2. Blessed are you, Lord our God, Sovereign of the universe, Who created all things for divine glory.
  3. Blessed are you, Lord our God, Sovereign of the universe, shaper of humanity.
  4. Blessed are you, Lord our God, Sovereign of the universe, Who has shaped humanity in Your image, patterned in Your image and likeness, and Who brought forth from that person a partner and an everlasting home. Blessed are you, Lord, shaper of humanity.
  5. May Zion rejoice as her children are restored to her in joy. Blessed are You, Lord, who causes Zion to rejoice her children's return.
  6. Make these two beloved friends happy, supremely happy, just as You gladdened Your first couple in the Garden of Eden of old. Blessed are you, Lord, Who gladdens the bride and groom.
  7. Blessed are you, Lord our God, Sovereign of the universe, Who created joy and gladness, groom and bride, laughter and singing, dancing and delight, love and harmony, peace and friendship. Quickly, Lord our God, let there be heard in the cities of Judah and the courtyards of Jerusalem, the sound of joy and the voice of gladness, the voice of the bride and groom, the voice of newlyweds heard from their wedding canopies and the voice of young people singing loudly at their wedding feast! Blessed are You, Who brings happiness between husband and wife.

The Eighth Blessing

We have chosen to add an additional blessing, written for the wedding of our friends Alma and Daniel Reisel, which recognises the beauty and richness of love in all its forms and throughout history. The eighth blessing goes beyond the present moment, celebrating the multiple forms of love in our world, past, present and future, and requesting that God opens our hearts to all true lovers.
  1. You abound in blessing, Adonai our God, Source of Life, who makes us cleave to one another in great sanctity, in love and in trust. May we be devoted to each other like Jonathan and David. May we experience mutual loving-kindness like Ruth and Naomi. May we receive the merits of our ancestors, who built Your world with love. May our hearts and our gates be open to all true lovers, and may we all drink from the cup of joy and gladness. Blessed are You Adonai, who increases love in the world.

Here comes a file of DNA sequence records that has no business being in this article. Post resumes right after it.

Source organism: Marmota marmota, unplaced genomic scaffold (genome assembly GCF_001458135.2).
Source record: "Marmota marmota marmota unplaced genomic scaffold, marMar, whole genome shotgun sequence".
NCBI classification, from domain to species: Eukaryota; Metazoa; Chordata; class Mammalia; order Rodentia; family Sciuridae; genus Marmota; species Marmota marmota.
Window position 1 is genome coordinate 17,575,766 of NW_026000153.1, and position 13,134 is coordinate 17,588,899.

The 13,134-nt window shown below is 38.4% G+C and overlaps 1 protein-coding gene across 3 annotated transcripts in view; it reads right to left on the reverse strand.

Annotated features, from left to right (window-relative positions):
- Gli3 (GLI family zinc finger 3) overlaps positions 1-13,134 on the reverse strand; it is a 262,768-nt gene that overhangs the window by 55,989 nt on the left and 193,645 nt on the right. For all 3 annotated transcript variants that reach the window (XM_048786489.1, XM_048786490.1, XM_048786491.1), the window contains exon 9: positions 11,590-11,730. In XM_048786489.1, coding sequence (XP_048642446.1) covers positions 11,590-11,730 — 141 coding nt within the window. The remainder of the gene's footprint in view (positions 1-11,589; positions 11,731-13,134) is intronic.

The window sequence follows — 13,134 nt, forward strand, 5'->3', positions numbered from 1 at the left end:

Now is the second time we drink wine, and this time it is given to us by each others parents.

Birkat Kohanim - The Priestly Blessing

At this point, Rabbi Jonathan Wittenberg will give us, and the whole community gathered with us (that's you!) the priestly blessing, which would have resounded in the Temple in Jerusalem:

May God bless you and keep you.
May the light of God's face shine upon you and be gracious to you.
May God's face be lifted towards you and grant you peace.

It is traditional for the following song to precede the breaking of the glass at Jewish weddings. It is a solemn moment to consider that in spite of today's great happiness and joy, the world contains much pain, sorrow and brokenness.
We are all too aware that the perfection and harmony of the Jerusalem in Leah's painting is far from the reality in today's Jerusalem, in our city, our country and around the world.
At the height of our joy, we are reminded to be lovers of peace and seekers of peace in all that we do, and to play our part in healing our broken world.

If I forget you, O Jerusalem

Im eshkachech Yerushalayim,
Tishkach yemini.
Tid'bak leshoni lechiki,
Im-lo ezkereichi;
Im-lo a'aleh et Yerushalayim al rosh simchati.

If I forget you, O Jerusalem,
Let my right hand forget her cunning.
Let my tongue cleave to the roof of my mouth,
If I remember thee not;
If I set not Jerusalem above my highest joy.

The Breaking of the Glass

This is the bit from the movies... Eyal smashes the glass underfoot, everyone yells 'Mazal Tov'! As music breaks out, we enjoy some warm hugs and kisses from our families. You are invited to get up, clap, dance and sing in celebration!
We then sign the civil registry, witnessed by our dear friends Lidija Haas and Andrew Tancredi Brice Girvan.
We invite you to dance with us to the Yichud Room, the private space in which we will spend a few moments just us two, our first time alone as a married couple.

Time to Celebrate

Now it's time to party.